A Texas nurse who has Ebola indicated she "felt funny" and spent extra time resting during a visit to Ohio in the days before she was diagnosed in Dallas, a CDC official said Friday.
Amber Joy Vinson, 29, who was diagnosed with Ebola this week, didn't experience typical symptoms of Ebola at the time of her trip to Ohio on Oct. 10, the CDC's Dr. Chris Braden said. But health officials can't rule out the possibility that her illness began last Saturday, or possibly earlier.
Vinson, a nurse at Texas Health Presbyterian Hospital in Dallas, had treated the Liberian man who died of Ebola. The timing of her symptoms is important because people infected with Ebola aren't considered contagious until they have symptoms.
Before returning to Dallas Monday, Vinson's family said she called Texas health officials who relayed her symptoms to the Centers for Disease Control and Prevention.
She was running a slightly elevated temperature — 99.5 degrees — but since it fell below the 100.4 reading for a fever, she was allowed to travel, her family said.
“They called Amber back and told her, ‘The CDC is OK with it. You can travel,” Lawrence Vinson, Amber's uncle, told ABC News.
Officials in Ohio are working to identify anyone who may have come into contact with Vinson during her brief stay in the state.
According to Summit County Public Health officials, 12 people are being monitored in northeast Ohio, including Vinson's family members, but none is experiencing symptoms.
"We have no cases of Ebola virus in Summit County," Dr. Margo Erme declared at a news conference Friday.
Vinson, who is planning her wedding, arrived in Cleveland on a Frontier Airlines flight from Dallas on Oct. 10, and stayed at the home of her mother and stepfather in Tallmadge, Ohio, northeast of Akron.
Coming Attractions, an Akron bridal shop Vinson visited on Saturday, was closed Thursday as health officials sought to identify anyone who was in the store when Vinson was there.
The store's owner, Anna Younker, told WEWS-TV that Vinson had already purchased her wedding gown from the store and was shopping for bridesmaids' dresses.
"I would never have known that she was ill," Younker said. "There was no coughing, sneezing — nothing like that."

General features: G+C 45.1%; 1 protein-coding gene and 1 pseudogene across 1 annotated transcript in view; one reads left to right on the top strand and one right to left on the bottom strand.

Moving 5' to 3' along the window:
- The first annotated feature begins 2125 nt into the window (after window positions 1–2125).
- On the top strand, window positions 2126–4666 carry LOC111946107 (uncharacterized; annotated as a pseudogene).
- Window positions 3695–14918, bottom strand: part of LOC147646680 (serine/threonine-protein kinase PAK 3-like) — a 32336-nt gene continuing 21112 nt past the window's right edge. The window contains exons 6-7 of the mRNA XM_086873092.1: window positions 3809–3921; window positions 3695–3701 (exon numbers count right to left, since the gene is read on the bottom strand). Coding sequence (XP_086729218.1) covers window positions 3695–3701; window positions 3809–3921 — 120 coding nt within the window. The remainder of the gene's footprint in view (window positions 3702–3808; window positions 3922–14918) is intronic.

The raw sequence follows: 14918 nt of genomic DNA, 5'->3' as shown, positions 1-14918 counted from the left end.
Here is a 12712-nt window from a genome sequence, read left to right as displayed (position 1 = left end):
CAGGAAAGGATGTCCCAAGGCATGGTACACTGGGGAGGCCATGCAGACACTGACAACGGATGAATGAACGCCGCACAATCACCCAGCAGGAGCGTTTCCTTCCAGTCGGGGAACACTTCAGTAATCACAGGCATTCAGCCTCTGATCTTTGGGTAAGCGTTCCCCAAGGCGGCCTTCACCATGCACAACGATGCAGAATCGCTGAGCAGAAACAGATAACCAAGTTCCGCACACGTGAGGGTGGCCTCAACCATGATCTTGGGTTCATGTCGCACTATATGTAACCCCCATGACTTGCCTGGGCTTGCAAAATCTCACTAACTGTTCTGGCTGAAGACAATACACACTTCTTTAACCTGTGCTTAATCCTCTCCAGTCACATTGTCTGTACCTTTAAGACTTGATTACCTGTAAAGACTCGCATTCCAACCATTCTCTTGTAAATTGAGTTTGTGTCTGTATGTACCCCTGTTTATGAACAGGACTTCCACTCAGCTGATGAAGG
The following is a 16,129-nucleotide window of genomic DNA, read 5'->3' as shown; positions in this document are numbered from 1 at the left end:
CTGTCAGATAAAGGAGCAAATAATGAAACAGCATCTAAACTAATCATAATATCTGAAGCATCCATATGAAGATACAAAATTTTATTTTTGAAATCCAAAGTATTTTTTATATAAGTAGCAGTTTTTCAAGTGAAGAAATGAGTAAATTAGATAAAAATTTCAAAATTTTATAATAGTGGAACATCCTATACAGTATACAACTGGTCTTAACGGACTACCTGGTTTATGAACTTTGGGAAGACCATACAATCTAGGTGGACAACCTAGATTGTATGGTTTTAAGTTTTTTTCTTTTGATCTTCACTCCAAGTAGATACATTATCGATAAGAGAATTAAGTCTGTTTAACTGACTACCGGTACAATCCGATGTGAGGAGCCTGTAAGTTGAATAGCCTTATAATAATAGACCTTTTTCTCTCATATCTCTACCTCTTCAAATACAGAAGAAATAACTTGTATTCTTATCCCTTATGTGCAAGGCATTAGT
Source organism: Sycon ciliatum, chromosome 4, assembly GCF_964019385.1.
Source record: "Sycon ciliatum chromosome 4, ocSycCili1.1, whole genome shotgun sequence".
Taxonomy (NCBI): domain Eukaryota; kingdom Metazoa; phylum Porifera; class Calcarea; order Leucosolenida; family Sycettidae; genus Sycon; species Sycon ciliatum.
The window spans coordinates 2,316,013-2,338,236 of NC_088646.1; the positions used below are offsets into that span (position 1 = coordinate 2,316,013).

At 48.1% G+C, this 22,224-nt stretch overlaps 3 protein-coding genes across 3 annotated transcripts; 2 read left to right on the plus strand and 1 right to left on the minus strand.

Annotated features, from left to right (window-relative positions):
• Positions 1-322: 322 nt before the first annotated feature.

She added that none of the store's employees was experiencing signs of illness. Nonetheless, Summit County Health officials are asking anyone who was at the store between noon and 3:30 p.m. Saturday to contact them at (330) 926-3939.
According to CBS News, at least one school in the Akron area was closed "amid concerns that some parents or employees had been in in close proximity to Vinson or the plane she flew on."
But on Friday, Erme said school closings were unnecessary.
"There is no need to cancel schools or other events," she said, because Vinson did not visit any schools and Ebola patients are not infectious until they develop symptoms.
Vinson was diagnosed with Ebola on Wednesday and transferred to Emory University hospital in Atlanta, one of four hospitals in the country specially equipped to handle Ebola cases. She is in stable condition.
On Thursday, the CDC said it was broadening its search for contacts on information that Vinson might have been experiencing symptoms before Saturday.
"[We have] started to look at the possibility that she had symptoms going back as far as Saturday," Dr. Chris Braden of the CDC told reporters. "But some more information that’s come through recently, we can’t rule out that she might have had the start of her illness Friday.
On Wednesday, Frontier Airlines asked that anyone on Monday's Flight 143 from Cleveland to Dallas-Fort Worth contact the CDC. On Thursday, the airline said it was contacting passengers on seven flights — including the two Vinson took and five others that used the same planes.
According to the Associated Press, 18 nurses from Cleveland and Canton who were on Vinson's Friday flight were placed on paid leave as a precaution.
At Kent State, Vinson's alma mater, three employees related to to the nurse have been asked to remain off campus for 21 days.
Vinson is one of two nurses at Texas Health Presbyterian Hospital diagnosed with Ebola after treating Thomas Eric Duncan, a Liberian man who later died of the virus. Vinson and 26-year-old Nina Pham, the other nurse who contracted Ebola, were among 77 hospital workers who treated Duncan before his death.